Audience - Audience

(CD 2015/ 1969, 47:34, Esoteric Recordings ECLEC 2494)

The tracks:
  1- Banquet
  2- Poet
  3- Waverley Stage Coach
  4- River Boat Queen
  5- Harlequin
  6- Heaven Was An Island
  7- Too Late I'm Gone
  8- Maiden's Cry
  9- Pleasant Convalescence
10- Leave It Unsaid
11- Man On Box
12- House On The Hill
Bonus Tracks:
13- Paper Round
14- The Going Song
15- Troubles

Audience -
Friend's Friend's Friend

CD 2015/ 1970, 73:42, Esoteric Recordings ECLEC 2499)

The tracks:
  1- Nothing You Do
  2- Belladonna Moonshine
  3- It Brings a Tear
  4- The Raid
  5- Right on Their Side
  6- Ebony Variations
  7- Priestess
  8- Friend's, Friend's, Friend
Bonus track:
  9- The Big Spell (B-side of CB 126, 1970)
Gus Dungeon remix bonus tracks
(previously unreleased):
10- Nothing You Do
11- Belladonna Moonshine
12- It Brings a Tear
13- The Raid
14- Ebony Variations
15- Priestess

Website      Esoteric Recordings

Audience are a real English cult band which lasted during their first period from 1969 until 1972 and reformed between 2003 and 2004. They might be considered as real legends of progressive rock. The band followed in the footsteps of Genesis and Van Der Graaf Generator, signing for the prestigious Charisma label in the seventies.

Their eponymous album was distributed by the Polydor label and released in 1969. At the time the band consisted of Howard Alexander Werth (vocals and acoustic guitar), Keith Gemmel (saxophone, clarinet and flute ), Trevor Williams (bass) and Tony Connor (drums). Their debut was reissued by Esoteric Recordings in 2015. This reissue has faithfully transcribed the original release and offered a booklet full of information about the band. The CD booklet includes a new essay by Sid Smith plus an exclusive interview with Howard Werth. The bands proto prog sound is very similar to a style which could be labelled as folk-rock. This you can hear right from the start on the opening tune Banquet and a little more on tracks such as Riverboat Queen and Pleasant Convalescence which even has strings in it. The use of a saxophone throughout the entire album makes sure their compositions have some jazzy elements in their music from time to time. However, do not expect real progressive rock like the other bands mentioned earlier got on the albums they made at the time. This does not mean the music isn't enjoyable. You just have to be a little bit more open minded towards other styles if you want to enjoy the band's debut. Besides the tracks of the original album you can find three bonus tracks on this reissue. The songs are in the style of the rest of the material they released on their first album, although I did get the feeling some of them were recorded during jam sessions and have a slightly psychedelic atmosphere. Furthermore some early fusion-jazz elements can be noticed as well.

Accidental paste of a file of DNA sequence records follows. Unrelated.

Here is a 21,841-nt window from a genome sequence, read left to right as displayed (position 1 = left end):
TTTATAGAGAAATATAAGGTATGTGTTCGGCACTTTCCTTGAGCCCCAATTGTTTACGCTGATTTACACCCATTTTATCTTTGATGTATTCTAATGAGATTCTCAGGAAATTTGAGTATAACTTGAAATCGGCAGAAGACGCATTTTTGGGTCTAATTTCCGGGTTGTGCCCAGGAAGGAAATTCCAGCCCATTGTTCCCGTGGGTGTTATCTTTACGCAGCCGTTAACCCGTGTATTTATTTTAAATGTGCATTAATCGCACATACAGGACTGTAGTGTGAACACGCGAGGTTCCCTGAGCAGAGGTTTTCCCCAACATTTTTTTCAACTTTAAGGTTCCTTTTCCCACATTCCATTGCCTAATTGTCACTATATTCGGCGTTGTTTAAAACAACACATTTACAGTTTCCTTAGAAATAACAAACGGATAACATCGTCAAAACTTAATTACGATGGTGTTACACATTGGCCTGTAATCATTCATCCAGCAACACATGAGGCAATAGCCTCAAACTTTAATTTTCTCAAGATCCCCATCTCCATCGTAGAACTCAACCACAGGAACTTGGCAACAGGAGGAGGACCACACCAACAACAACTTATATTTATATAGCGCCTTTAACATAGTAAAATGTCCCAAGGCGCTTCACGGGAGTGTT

The band's second album Friend's Friend's Friend was also reissued by Esoteric Recordings. Once again a very tasteful booklet comes along with this release. This time around the lyrics of the original album are included. Furthermore you will find the liner notes and pictures from the time the album originally came out in May 1970. The line up is still the same as on their debut. Also their musical style didn't change that much. However the use of the clarinet or saxophone takes them more towards a style which could be labeled as psychedelic jazz-fusion music, similar to bands such as King Crimson or Van Der Graaf Generator, which were well known at that time. In addition to the original compositions bonus tracks are included on this reissue. This time more than on their debut. Included are a single B-side plus six in 1971 remixed songs by Gus Dudgeon which were previously unreleased. Again the songs are in the same vein as on the second album.

While listening to both albums you know that you are enjoying some cool beautiful vintage stuff. The spirit of the late sixties and early seventies certainly comes to the surface on Audience and Friend's Friend's Friend. If you want to go back to the spirit of the late sixties and early seventies and forget the progressive rock of today, this might be your cup of tea. Next to the first two Audience reissues Esoteric Recordings also released new versions of the follow up albums The House On The Hill, released in May 1971 and Lunch, released in February 1972. Unfortunately we didn't get review copies and therefore couldn't review them.

*** Henri Strik (edited by Astrid de Ronde)

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